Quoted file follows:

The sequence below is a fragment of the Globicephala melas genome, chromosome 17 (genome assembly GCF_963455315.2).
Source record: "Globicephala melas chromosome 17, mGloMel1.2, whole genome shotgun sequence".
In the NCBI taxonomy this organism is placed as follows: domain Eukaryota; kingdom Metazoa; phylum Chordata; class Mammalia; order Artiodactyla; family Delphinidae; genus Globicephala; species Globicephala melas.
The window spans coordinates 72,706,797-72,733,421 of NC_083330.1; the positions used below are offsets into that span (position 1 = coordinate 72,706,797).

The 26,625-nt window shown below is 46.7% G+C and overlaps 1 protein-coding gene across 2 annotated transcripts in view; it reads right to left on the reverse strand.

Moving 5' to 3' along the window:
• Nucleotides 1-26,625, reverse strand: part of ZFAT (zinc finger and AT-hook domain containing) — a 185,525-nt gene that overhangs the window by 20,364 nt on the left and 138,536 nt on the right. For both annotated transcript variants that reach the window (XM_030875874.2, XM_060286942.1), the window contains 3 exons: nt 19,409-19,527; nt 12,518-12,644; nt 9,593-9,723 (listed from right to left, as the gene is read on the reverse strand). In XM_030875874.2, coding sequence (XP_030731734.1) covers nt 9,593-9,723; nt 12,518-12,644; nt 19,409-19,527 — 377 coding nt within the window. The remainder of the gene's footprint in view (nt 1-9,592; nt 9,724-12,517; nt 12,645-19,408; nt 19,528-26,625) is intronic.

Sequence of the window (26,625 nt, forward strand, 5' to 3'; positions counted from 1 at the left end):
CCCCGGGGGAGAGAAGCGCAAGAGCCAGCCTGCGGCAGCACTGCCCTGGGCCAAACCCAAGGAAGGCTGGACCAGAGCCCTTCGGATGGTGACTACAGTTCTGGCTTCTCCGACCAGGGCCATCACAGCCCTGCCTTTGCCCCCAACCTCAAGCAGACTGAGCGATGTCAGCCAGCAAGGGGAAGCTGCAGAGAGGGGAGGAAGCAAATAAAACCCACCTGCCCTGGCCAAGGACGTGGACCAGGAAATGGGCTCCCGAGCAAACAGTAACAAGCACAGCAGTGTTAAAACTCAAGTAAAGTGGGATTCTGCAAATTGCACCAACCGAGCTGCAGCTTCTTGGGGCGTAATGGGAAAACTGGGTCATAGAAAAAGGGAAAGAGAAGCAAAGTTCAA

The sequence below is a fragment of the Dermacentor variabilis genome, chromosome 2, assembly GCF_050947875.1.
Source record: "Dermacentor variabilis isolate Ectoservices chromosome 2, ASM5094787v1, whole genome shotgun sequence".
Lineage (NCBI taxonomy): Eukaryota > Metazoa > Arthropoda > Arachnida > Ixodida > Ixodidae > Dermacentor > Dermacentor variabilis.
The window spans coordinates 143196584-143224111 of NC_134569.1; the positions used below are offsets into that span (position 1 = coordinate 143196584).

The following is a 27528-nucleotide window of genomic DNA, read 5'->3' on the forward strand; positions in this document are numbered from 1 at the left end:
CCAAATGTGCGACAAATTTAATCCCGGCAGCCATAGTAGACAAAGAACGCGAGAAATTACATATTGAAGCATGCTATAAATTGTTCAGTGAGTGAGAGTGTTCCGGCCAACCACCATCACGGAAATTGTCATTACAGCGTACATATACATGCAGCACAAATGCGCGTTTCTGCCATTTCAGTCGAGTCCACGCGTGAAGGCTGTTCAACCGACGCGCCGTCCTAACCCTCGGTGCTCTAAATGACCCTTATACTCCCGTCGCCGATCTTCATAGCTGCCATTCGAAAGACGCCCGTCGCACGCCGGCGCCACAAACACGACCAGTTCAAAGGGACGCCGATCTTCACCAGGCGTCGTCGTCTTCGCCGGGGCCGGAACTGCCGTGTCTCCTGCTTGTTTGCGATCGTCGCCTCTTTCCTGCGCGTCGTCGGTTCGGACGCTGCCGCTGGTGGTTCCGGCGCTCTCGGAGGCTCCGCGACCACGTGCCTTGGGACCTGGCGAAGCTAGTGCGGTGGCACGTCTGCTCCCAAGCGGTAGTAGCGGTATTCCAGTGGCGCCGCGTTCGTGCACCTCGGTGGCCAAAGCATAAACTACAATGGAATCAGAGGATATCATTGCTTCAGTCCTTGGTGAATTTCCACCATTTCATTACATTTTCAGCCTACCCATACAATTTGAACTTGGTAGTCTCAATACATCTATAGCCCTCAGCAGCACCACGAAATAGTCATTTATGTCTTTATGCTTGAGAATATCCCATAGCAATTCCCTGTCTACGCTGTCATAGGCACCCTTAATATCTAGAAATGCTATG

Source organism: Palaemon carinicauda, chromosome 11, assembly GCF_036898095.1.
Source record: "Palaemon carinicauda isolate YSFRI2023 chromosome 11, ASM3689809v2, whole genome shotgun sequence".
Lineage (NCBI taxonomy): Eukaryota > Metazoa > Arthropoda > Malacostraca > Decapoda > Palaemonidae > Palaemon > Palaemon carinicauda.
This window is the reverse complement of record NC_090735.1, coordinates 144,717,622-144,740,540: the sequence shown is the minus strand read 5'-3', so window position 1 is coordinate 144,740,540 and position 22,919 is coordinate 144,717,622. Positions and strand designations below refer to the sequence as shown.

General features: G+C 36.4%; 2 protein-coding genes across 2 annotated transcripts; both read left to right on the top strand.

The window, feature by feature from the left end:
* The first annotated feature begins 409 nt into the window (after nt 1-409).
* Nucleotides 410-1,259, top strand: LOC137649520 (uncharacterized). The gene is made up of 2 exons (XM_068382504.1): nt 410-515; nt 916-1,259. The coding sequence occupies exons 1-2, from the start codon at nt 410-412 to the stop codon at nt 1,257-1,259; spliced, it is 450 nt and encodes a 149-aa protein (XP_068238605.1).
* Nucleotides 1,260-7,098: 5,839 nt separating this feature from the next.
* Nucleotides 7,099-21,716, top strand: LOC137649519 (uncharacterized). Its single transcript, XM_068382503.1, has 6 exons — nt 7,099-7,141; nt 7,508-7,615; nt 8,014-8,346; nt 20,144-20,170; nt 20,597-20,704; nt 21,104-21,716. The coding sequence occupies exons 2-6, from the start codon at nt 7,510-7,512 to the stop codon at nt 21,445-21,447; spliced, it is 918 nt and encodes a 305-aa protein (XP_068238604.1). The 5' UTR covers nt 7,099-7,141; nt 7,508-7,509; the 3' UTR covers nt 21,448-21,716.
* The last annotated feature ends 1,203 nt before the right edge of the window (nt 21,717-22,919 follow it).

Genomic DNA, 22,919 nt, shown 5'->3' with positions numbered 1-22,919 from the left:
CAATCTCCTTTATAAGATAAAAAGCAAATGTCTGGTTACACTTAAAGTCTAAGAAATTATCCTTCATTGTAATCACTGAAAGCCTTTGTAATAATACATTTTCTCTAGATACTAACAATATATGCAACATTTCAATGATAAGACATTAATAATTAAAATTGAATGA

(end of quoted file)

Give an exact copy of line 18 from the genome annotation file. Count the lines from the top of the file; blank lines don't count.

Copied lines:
Lineage (NCBI taxonomy): Eukaryota > Metazoa > Arthropoda > Malacostraca > Decapoda > Palaemonidae > Palaemon > Palaemon carinicauda.